Managed Health Care.

Essay by jimmygamiasCollege, UndergraduateD+, January 2006

download word file, 9 pages 4.7

Of the approximately 257.8 million individuals currently living in

the United States of America, every one of them has a need for

effective, affordable and accessible health care coverage and

services. Within the past thirty to forty years, the scope and

cost of health care coverage and services has drastically changed,

altering the manner in which health care was previously managed.

There are several factors that have affected the cost of health

care coverage over the course of the past two to three decades.

One of these factors is the introduction and rapidly increasing

enrollment in managed health care insurance plans. Managed care

health insurance plans can, in most cases, help to alleviate the

rising costs of effective medical coverage. Another important

factor that has affected health care costs is the invention and

implementation of new medical technologies. As prominent

researchers and economic analysts have discovered, there is a

distinct and direct correlat! ion between advancing medical

technologies and rising health care costs.

Medical innovation has been

proven time and again to be an important determinant of health care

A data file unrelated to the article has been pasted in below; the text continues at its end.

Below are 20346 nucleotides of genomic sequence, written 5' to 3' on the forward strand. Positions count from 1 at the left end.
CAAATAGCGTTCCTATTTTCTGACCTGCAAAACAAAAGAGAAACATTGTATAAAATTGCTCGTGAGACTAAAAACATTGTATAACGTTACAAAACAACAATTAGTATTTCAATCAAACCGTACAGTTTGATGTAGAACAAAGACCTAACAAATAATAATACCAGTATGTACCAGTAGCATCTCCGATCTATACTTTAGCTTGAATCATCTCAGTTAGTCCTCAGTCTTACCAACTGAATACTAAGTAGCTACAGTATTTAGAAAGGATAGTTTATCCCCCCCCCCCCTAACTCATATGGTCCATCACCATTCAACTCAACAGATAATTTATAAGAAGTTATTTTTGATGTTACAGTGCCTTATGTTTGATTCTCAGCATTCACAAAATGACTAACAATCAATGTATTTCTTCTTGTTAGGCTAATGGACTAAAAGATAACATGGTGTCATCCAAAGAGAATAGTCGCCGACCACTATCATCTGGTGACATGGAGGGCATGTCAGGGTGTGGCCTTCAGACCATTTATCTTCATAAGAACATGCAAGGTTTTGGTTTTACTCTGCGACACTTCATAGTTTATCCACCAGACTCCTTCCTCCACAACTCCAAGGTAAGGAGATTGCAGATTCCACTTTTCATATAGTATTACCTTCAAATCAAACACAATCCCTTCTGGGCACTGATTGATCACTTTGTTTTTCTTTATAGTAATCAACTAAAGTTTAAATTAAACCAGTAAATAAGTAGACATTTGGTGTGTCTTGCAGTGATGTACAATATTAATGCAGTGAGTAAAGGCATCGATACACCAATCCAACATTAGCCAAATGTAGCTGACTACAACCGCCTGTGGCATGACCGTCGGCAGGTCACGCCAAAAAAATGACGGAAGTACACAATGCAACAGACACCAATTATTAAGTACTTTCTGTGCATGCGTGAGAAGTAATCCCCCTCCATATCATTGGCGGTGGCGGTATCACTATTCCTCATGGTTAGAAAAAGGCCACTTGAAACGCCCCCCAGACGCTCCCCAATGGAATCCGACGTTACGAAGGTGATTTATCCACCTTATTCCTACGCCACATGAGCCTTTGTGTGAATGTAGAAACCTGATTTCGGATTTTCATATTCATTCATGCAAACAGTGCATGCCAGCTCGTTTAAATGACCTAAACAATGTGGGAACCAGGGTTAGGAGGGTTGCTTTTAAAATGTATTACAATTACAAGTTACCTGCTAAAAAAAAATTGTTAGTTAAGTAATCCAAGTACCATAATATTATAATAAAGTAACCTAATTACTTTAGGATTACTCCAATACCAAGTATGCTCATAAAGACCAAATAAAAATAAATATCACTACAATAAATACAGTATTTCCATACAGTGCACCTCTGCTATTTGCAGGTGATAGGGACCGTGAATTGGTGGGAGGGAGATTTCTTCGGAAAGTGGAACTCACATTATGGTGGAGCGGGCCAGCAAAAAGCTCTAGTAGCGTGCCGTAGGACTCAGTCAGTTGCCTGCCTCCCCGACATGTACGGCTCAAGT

cost growth. It would appear that managed care health insurance plans,

which attempt to lower health care costs, and highly expensive new

medical innovations and procedures are at cross purposes, pulling

against one another in very different directions. Market-level

comparisons have found the cost growth of health care in markets with

greater managed care penetration to be generally slower than that of

non-managed care health insurance markets. However, managed care is

unlikely to prevent the share of gross domestic product spent on health

care from rising unless the cost-increasing nature of new medical

technologies changes.

Managed care health insurance plans differ greatly from

indemnity fee-for-service, or FFS, insurance plans. Since the

early 1970's, rapidly growing enrollment in managed care health...